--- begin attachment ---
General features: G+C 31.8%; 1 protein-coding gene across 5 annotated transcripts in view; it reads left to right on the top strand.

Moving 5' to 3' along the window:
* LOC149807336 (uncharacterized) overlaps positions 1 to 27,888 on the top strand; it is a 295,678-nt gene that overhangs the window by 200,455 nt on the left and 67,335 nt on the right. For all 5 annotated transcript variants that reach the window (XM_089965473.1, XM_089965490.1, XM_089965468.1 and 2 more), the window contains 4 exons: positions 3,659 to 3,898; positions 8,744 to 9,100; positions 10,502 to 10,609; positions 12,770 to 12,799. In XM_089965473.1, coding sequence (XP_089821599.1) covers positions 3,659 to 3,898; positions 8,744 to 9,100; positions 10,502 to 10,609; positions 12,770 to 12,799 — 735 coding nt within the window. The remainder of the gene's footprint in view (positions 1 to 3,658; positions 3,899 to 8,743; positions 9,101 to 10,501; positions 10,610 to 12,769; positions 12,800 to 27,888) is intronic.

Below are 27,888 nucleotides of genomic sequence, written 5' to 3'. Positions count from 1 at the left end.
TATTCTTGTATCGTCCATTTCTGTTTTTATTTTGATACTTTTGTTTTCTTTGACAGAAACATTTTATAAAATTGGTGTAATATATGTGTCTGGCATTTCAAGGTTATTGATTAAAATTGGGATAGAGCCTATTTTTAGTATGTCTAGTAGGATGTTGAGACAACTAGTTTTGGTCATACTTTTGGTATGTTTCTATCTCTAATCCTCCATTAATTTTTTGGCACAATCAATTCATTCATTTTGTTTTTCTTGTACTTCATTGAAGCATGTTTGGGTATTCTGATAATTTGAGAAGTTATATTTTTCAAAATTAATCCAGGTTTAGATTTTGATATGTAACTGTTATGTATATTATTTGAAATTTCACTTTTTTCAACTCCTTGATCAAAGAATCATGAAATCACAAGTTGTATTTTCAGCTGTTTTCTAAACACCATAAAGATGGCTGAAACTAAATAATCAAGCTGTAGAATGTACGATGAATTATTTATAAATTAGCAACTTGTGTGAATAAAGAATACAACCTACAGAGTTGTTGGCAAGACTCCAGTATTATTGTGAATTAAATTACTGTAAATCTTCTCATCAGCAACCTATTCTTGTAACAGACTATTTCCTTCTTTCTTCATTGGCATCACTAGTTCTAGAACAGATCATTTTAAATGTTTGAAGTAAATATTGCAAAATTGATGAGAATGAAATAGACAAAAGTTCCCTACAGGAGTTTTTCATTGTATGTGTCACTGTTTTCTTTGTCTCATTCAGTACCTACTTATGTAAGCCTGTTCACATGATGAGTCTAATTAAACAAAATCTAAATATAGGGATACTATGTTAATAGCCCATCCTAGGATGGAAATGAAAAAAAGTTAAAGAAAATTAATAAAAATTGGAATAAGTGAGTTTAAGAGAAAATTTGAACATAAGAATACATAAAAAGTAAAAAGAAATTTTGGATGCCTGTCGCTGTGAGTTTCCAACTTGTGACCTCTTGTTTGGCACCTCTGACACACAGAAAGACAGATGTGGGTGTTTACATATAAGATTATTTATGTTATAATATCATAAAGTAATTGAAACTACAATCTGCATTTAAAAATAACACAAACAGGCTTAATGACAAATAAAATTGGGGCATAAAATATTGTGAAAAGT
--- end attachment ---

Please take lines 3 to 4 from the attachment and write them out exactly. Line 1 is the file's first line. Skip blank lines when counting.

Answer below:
* LOC149807336 (uncharacterized) overlaps positions 1 to 27,888 on the top strand; it is a 295,678-nt gene that overhangs the window by 200,455 nt on the left and 67,335 nt on the right. For all 5 annotated transcript variants that reach the window (XM_089965473.1, XM_089965490.1, XM_089965468.1 and 2 more), the window contains 4 exons: positions 3,659 to 3,898; positions 8,744 to 9,100; positions 10,502 to 10,609; positions 12,770 to 12,799. In XM_089965473.1, coding sequence (XP_089821599.1) covers positions 3,659 to 3,898; positions 8,744 to 9,100; positions 10,502 to 10,609; positions 12,770 to 12,799 — 735 coding nt within the window. The remainder of the gene's footprint in view (positions 1 to 3,658; positions 3,899 to 8,743; positions 9,101 to 10,501; positions 10,610 to 12,769; positions 12,800 to 27,888) is intronic.

Below are 27,888 nucleotides of genomic sequence, written 5' to 3'. Positions count from 1 at the left end.